For decades, the city of Tucson and Pima County have partnered with each other in providing water and sewer services to our region, with the city taking the lead with water and the county with sewer. Both entities have charged their customers rates that are based solely on the “cost of service” model and that recognized no distinctions based on where customers lived.
This fair partnership has served our region well, but it will become inequitable if the city government decides in April to impose differential water rates on Tucson Water customers who live in certain parts of Pima County.
More than a third of Tucson Water’s customers live outside the city limits, but only those who live in unincorporated Pima County will be charged more for water service under the plan being discussed. This inequity is only one of the many wrongs associated with this proposal. Others attest to how charging some people more for the same amount of water flies in the face of longstanding agreements and practices.
Inequitable water rates imposed on certain customers will create extra revenue for the city beyond the costs it incurs for providing water to its customers, which is contrary to the “cost of service” approach both governments have always taken.
The county charges all its sewer customers the same rate. In fact, the county sewer system provides recycled water to Tucson Water free of charge based on the terms of a 1979 intergovernmental agreement. Pima County Regional Wastewater Reclamation Department customers pay $86 million annually to convey, treat and provide this water.
Why should Pima residents pay more?
Those in the city government who favor this plan note that other Arizona jurisdictions charge differential water rates. This is true, but none of them function as a regional water provider. Back in 1977, when the Central Arizona Project (CAP) was coming online, the city requested a CAP allocation based on a service area that extended beyond its boundaries. As of today, the city gets 79% of our region’s CAP water.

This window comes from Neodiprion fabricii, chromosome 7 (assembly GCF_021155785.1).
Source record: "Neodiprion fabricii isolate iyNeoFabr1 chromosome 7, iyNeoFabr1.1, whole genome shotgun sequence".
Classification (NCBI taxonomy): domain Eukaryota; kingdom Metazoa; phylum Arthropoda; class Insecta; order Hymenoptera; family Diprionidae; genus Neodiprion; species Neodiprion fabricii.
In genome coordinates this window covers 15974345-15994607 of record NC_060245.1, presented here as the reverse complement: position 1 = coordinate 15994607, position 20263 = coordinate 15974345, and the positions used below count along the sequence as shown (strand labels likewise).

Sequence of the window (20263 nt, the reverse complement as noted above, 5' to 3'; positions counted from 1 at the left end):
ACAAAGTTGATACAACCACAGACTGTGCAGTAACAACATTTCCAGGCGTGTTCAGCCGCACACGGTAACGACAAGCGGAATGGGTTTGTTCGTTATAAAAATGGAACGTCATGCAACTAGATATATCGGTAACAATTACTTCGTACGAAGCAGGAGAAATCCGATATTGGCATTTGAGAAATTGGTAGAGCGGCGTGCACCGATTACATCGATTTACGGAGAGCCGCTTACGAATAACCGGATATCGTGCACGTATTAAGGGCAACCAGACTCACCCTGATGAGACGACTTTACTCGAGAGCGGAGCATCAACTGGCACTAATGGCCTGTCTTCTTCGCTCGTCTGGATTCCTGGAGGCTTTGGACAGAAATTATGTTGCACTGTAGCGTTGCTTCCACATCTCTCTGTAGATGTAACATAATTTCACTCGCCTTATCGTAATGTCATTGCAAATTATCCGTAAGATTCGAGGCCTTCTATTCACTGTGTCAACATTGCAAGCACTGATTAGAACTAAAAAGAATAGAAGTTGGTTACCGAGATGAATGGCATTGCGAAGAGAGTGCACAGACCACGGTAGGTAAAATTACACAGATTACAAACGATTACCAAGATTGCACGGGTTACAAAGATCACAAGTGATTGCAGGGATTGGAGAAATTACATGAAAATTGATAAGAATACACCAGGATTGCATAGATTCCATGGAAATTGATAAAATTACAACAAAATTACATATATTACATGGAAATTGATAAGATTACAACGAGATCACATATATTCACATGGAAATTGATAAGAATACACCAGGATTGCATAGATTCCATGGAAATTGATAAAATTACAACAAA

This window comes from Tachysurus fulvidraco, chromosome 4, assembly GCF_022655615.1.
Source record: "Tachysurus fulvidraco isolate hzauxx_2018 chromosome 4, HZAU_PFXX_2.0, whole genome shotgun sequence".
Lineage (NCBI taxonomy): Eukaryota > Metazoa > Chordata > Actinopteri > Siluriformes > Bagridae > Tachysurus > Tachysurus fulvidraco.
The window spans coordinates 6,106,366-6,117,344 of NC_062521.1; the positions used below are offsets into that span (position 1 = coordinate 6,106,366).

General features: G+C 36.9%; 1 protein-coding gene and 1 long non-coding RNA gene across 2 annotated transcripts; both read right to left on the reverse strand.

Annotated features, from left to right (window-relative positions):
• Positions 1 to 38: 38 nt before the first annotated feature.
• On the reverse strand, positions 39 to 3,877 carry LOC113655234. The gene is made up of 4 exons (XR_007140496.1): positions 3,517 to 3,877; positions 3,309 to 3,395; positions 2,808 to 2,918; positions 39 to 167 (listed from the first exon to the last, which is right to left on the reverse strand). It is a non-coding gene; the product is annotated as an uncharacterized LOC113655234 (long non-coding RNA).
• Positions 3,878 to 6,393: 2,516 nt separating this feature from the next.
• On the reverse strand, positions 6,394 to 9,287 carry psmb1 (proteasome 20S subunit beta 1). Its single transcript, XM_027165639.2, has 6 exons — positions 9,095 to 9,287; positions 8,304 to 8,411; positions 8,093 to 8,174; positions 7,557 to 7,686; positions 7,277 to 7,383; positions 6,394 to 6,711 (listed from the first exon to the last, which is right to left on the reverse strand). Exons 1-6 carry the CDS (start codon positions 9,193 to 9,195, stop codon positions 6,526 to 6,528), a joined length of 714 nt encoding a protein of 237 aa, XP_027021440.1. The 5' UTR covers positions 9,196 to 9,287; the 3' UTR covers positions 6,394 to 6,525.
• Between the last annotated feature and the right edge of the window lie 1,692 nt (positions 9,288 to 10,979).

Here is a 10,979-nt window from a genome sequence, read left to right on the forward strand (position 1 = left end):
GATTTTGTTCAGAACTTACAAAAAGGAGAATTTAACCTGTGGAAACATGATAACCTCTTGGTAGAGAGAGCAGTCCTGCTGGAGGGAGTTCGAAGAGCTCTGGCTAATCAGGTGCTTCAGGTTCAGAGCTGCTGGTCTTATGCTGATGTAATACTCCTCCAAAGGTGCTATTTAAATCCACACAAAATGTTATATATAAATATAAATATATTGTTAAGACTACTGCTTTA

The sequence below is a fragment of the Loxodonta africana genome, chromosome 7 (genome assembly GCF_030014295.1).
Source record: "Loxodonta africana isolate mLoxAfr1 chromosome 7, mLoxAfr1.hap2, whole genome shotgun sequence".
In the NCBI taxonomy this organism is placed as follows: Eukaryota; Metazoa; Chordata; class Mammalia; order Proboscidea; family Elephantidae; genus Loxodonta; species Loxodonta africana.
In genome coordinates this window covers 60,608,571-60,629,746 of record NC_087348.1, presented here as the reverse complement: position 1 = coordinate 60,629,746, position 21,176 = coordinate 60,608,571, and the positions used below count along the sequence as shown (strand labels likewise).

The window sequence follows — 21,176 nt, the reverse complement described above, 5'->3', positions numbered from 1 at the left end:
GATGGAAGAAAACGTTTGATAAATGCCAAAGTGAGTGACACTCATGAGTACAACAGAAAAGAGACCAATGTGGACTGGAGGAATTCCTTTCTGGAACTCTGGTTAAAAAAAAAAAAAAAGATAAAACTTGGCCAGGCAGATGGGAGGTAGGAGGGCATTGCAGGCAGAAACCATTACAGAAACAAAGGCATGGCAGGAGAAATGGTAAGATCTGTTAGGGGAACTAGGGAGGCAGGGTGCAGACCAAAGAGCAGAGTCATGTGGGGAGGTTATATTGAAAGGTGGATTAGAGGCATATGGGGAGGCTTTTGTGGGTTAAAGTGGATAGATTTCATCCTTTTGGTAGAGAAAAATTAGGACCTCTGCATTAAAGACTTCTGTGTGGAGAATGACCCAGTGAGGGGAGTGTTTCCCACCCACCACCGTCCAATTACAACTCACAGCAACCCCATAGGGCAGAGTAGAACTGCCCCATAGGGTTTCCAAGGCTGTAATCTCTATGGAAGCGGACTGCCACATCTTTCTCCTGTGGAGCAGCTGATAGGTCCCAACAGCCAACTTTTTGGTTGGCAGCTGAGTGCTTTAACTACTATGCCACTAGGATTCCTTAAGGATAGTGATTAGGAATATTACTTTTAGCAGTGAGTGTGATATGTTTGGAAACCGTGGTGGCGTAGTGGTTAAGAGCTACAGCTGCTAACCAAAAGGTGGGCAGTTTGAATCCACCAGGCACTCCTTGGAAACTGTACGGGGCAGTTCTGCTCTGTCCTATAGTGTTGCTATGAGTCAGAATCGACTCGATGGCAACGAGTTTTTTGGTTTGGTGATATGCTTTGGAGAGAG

All Pima County property owners pay a tax to the Central Arizona Water Conservation District (CAWCD) to fund the delivery of CAP water, including those who are not Tucson Water customers. In 2020, all county taxpayers paid a total of $12.9 million to CAWCD and equal amounts of $5.3 million were paid by both city residents and those who live in unincorporated Pima County. The residents of Oro Valley, Marana, and Sahuarita paid the balance.
Given these shared costs, why should Tucson Water customers who live in unincorporated Pima County pay more for their water than everyone else? They should not and members of Tucson Water’s Citizen’s Water Advisory Committee agree. When they met earlier this month, there were 10 members opposed to differential rates and 5 in favor.
These proposed rate hikes would impose a cost on people who have no voice in the city government. “No taxation without representation” is an American credo. In addition, Arizona law requires that fees charged by utilities be “just and reasonable,” but differential water rates would generate excess revenue that is not needed to fund the operations of Tucson Water.
Pima County and the city of Tucson have had a strong partnership during the current pandemic. We have worked together to protect public health and to dispense vaccines. City and county departments have looked for ways to support each other in providing constituent services.
In the future, Pima County and the city of Tucson will need to join forces on many fronts. Recovering from the pandemic will be the most immediate challenge we will face together, but there will be others. Leaders in city government should reject this inequitable proposal and work with us and all other local governments to foster greater regional collaboration.